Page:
Andrew Luck arrived in New Jersey on Sunday, just four days ahead of the NFL Draft...the event at which he is expected to be the first player chosen by the teams that comprise America’s most popular sport.
And what an arrival at Newark Liberty International it was: four guys asking for autographs and photos. Probably detained Luck for all of three minutes. Security!
Luck’s California-college-guy togs might have contributed to his ability to fly so far beneath the radar that he has been nearly subterranean, but that still doesn’t change the fact that he may be the least-exposed prospective No. 1 draft pick ever.
Luck, well, he can’t get his face on a milk carton. Maybe that’s a good thing, though, given that he’s stepping into shoes vacated by a legend in Indianapolis. Just what has Luck been up to since the combine and his pro day? Tom Moore offered a glimpse. (Hint: it involved study.)
Moore, the Colts’ offensive coordinator when they had Peyton Manning, recently spent time with Luck and, Bob Kravitz of the Indianapolis Star writes, came away impressed.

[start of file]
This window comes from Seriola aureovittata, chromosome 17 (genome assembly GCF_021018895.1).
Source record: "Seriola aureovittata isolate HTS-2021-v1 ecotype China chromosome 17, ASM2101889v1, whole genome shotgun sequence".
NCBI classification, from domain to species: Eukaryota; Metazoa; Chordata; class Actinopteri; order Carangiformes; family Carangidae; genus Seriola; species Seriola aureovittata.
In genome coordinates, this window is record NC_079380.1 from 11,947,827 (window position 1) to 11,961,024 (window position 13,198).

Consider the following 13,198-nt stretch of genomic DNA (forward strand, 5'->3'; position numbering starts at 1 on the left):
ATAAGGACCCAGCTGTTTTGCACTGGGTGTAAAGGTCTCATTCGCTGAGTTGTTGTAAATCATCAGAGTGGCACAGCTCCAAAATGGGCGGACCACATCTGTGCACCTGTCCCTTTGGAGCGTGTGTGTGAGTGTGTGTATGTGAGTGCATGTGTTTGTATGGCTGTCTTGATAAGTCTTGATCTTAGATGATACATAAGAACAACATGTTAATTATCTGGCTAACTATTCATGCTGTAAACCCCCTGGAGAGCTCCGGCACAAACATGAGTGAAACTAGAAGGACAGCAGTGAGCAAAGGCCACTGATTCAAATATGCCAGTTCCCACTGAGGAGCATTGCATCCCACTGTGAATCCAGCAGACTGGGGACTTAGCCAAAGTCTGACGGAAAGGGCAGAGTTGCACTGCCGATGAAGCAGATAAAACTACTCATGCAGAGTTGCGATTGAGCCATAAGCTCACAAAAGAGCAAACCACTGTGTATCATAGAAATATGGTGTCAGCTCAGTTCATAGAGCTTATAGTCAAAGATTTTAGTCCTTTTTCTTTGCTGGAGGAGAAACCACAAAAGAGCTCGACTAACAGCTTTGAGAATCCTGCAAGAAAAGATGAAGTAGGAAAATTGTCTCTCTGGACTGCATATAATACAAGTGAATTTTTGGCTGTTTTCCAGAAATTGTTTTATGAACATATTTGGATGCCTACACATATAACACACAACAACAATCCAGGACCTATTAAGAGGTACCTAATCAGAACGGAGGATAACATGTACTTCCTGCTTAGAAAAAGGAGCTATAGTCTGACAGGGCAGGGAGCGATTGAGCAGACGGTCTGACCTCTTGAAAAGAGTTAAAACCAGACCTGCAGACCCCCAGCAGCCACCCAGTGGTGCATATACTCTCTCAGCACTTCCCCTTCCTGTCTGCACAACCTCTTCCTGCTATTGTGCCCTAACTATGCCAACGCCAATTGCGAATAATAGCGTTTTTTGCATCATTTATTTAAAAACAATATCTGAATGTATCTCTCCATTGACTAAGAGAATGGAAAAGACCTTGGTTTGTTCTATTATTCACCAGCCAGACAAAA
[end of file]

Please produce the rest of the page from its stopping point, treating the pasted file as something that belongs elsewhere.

A couple of months ago, he got a call from Andrew Luck's father, Oliver, himself a former NFL quarterback, asking the self-styled “unemployed” former offensive coordinator to spend some time in the classroom with his son. ... The pair worked together for 3-4 hours a day, five days a week, for three weeks.
Why would the Lucks do this? What did Luck have to gain when he knew he had the No. 1 spot locked up? Nothing, really.
It was just a chance to get better, and to learn from one of the greatest offensive minds the game has known.
“We had old NFL tapes of different teams, and I'd stop the tape and say, ‘Okay, you're at the line of scrimmage, you see the defense doing this, this and this. What are you thinking?’ We'd go over the possibilities, what you should do, what you can't do,” Moore said. “Maybe we would do that on a Monday, then on a Friday, I'd do it again and stop the tape, ‘Okay, what do we want to do here?’ And he'd tell me, ‘We want to look at this and this.’ He had great application and recall from what we'd studied earlier. It's instantaneous.”
Maybe this is the way to go.
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